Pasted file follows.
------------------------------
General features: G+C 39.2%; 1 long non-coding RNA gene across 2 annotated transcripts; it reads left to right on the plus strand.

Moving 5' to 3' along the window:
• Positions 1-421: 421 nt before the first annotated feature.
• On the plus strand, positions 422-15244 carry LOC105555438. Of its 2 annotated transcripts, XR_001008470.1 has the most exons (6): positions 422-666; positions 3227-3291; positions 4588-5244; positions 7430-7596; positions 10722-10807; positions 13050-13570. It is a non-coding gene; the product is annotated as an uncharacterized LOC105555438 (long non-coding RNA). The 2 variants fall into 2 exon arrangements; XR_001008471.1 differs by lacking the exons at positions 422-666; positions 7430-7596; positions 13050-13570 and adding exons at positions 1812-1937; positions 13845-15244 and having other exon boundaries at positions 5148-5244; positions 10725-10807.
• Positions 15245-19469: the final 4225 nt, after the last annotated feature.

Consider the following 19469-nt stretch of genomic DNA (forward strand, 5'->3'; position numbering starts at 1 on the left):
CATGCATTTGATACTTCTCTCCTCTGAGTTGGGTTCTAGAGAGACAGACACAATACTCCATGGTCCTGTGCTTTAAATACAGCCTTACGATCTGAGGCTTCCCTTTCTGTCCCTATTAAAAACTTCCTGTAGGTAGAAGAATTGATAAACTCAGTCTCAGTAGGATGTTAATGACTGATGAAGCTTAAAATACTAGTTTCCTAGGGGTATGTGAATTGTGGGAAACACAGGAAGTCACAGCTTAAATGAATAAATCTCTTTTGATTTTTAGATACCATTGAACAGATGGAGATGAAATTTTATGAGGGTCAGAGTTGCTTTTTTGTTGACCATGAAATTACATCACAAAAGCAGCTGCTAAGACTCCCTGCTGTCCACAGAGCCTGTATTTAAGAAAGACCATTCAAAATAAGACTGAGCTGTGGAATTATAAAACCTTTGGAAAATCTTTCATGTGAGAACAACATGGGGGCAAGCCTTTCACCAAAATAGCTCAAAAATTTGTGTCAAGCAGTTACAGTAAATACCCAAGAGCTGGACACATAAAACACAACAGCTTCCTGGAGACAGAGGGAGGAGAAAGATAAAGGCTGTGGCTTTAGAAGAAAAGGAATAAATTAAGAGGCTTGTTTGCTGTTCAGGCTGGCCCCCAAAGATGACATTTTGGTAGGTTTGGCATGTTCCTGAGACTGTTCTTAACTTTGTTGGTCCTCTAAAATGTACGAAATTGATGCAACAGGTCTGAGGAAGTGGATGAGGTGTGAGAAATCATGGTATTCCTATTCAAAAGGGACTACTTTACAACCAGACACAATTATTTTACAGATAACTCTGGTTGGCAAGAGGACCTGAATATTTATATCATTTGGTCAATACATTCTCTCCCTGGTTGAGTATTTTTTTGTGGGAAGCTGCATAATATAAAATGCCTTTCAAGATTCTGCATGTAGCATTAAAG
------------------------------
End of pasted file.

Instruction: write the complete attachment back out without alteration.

General features: G+C 39.2%; 1 long non-coding RNA gene across 2 annotated transcripts; it reads left to right on the plus strand.

Moving 5' to 3' along the window:
• Positions 1-421: 421 nt before the first annotated feature.
• On the plus strand, positions 422-15244 carry LOC105555438. Of its 2 annotated transcripts, XR_001008470.1 has the most exons (6): positions 422-666; positions 3227-3291; positions 4588-5244; positions 7430-7596; positions 10722-10807; positions 13050-13570. It is a non-coding gene; the product is annotated as an uncharacterized LOC105555438 (long non-coding RNA). The 2 variants fall into 2 exon arrangements; XR_001008471.1 differs by lacking the exons at positions 422-666; positions 7430-7596; positions 13050-13570 and adding exons at positions 1812-1937; positions 13845-15244 and having other exon boundaries at positions 5148-5244; positions 10725-10807.
• Positions 15245-19469: the final 4225 nt, after the last annotated feature.

Consider the following 19469-nt stretch of genomic DNA (forward strand, 5'->3'; position numbering starts at 1 on the left):
CATGCATTTGATACTTCTCTCCTCTGAGTTGGGTTCTAGAGAGACAGACACAATACTCCATGGTCCTGTGCTTTAAATACAGCCTTACGATCTGAGGCTTCCCTTTCTGTCCCTATTAAAAACTTCCTGTAGGTAGAAGAATTGATAAACTCAGTCTCAGTAGGATGTTAATGACTGATGAAGCTTAAAATACTAGTTTCCTAGGGGTATGTGAATTGTGGGAAACACAGGAAGTCACAGCTTAAATGAATAAATCTCTTTTGATTTTTAGATACCATTGAACAGATGGAGATGAAATTTTATGAGGGTCAGAGTTGCTTTTTTGTTGACCATGAAATTACATCACAAAAGCAGCTGCTAAGACTCCCTGCTGTCCACAGAGCCTGTATTTAAGAAAGACCATTCAAAATAAGACTGAGCTGTGGAATTATAAAACCTTTGGAAAATCTTTCATGTGAGAACAACATGGGGGCAAGCCTTTCACCAAAATAGCTCAAAAATTTGTGTCAAGCAGTTACAGTAAATACCCAAGAGCTGGACACATAAAACACAACAGCTTCCTGGAGACAGAGGGAGGAGAAAGATAAAGGCTGTGGCTTTAGAAGAAAAGGAATAAATTAAGAGGCTTGTTTGCTGTTCAGGCTGGCCCCCAAAGATGACATTTTGGTAGGTTTGGCATGTTCCTGAGACTGTTCTTAACTTTGTTGGTCCTCTAAAATGTACGAAATTGATGCAACAGGTCTGAGGAAGTGGATGAGGTGTGAGAAATCATGGTATTCCTATTCAAAAGGGACTACTTTACAACCAGACACAATTATTTTACAGATAACTCTGGTTGGCAAGAGGACCTGAATATTTATATCATTTGGTCAATACATTCTCTCCCTGGTTGAGTATTTTTTTGTGGGAAGCTGCATAATATAAAATGCCTTTCAAGATTCTGCATGTAGCATTAAAG